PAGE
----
Emotional Abuse Signs - 5 Significant Subtle Signs of Emotional Abuse
By Dr. Jeanne King, Ph.D.
Lack of "emotional safety" is the number one indicator of a potentially dangerous relationship. It may seem subtle, yet it is ever so significant with respect to your well-being.
When you have emotional safety, it's palatable. You can feel it in every fiber of your being. When it's missing, you may feel its loss. Or, you may simply know of it not being there by the presence of these five glaring signs.
1) Not honoring your privacy If something is in a drawer, it's in a drawer away from public display. Someone having no business in that drawer may be drawn to explore its contents. And further, this uninvited explorer may take issue with what is discovered. Beware of these signs of emotional abuse.
2) Not respecting your boundaries If you say "no," will it be the end of a discussion or the beginning of a negotiation? When "no" means "maybe" and becomes a challenge to convert into a "yes," beware of emotional abuse! You may be enticed to surrender your initial preferences simply to divert the consequences of your failure to comply.
3) Not appreciating your experience and/or your feelings If your inner world is not noticed, or factored into decisions involving both of you, beware of this non-empathic partner. Your inner world may interest him or her when and only when, it serves their needs. Having an interest in your experience merely because it's an expression of you is not to be expected with an emotional abuser.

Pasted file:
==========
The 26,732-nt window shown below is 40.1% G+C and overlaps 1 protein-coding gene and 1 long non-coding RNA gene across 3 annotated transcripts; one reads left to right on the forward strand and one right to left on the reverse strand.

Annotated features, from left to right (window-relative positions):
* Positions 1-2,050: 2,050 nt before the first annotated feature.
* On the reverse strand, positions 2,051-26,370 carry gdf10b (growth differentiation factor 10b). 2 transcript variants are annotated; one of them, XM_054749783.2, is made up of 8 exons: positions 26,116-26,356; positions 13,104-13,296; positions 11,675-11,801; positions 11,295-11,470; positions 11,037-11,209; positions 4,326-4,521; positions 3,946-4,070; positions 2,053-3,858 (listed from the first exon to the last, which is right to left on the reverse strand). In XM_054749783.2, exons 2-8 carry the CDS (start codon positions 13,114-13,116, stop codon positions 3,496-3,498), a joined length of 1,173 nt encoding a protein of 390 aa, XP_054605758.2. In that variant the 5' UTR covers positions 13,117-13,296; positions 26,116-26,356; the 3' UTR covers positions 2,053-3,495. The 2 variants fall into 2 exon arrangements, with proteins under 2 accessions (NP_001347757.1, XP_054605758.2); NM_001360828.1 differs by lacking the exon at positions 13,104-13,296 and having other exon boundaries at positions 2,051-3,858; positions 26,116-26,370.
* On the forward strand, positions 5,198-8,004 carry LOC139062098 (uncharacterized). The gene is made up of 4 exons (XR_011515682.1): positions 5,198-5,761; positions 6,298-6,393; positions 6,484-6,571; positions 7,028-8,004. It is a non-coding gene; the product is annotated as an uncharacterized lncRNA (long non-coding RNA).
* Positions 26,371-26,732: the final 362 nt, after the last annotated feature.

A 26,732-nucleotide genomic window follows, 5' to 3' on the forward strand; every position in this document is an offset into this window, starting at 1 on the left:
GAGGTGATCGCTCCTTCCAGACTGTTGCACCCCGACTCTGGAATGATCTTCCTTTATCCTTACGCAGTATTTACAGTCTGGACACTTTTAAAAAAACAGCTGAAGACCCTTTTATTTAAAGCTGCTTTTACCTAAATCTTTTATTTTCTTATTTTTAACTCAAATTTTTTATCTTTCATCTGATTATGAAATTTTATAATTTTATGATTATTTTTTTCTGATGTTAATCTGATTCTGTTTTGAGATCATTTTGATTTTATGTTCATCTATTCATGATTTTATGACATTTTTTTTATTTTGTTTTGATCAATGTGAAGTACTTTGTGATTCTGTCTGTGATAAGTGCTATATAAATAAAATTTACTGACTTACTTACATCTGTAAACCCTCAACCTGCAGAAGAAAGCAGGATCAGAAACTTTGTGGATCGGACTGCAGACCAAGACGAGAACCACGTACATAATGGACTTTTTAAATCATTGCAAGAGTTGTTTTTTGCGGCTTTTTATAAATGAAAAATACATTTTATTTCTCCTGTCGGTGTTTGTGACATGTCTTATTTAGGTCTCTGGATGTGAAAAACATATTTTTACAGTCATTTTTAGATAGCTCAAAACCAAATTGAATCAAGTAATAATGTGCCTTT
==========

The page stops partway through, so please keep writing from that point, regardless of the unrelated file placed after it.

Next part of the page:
4) Not being willing to have mutual involvement in your interests Mutual involvement doesn't mean equal time doing your interests verses theirs. Rather, it is reciprocal "interest" (or acceptance) in that which interests you. The emotional abuser does not show an interest (or awareness, understanding, or involvement) in your interests because these activities or things please you. Instead, he or she shows an interest only as it serves him/her.
5) Not honoring you for who and what you are. Intentionally seeking to alter who and what you are to suit one's own preferences, rather than accepting you as you are, is the most glaring of these signs. (Be mindful of the distinction between someone's efforts to alter you to suit their needs verses offering constructive criticism to contribute to your growth.) The emotional abuser will seek to mold you to become who and what he/she desires.
While each one of these undermines emotional safety, in combination they make it impossible. If you encounter this cluster of signs, you are probably looking at an emotionally abusive relationship. Seek to understand the constellation of symptoms defining intimate partner abuse before the emotional abuse spirals out of control.
For more information about recognizing and ending emotional and verbal abuse, see Emotional Verbal Abuse. Dr. Jeanne King, Ph.D. helps people recognize, end, and heal from verbal emotional abuse. www.PreventAbusiveRelationships.com
Jeanne King, Ph.D. - Domestic Abuse Prevention and Intervention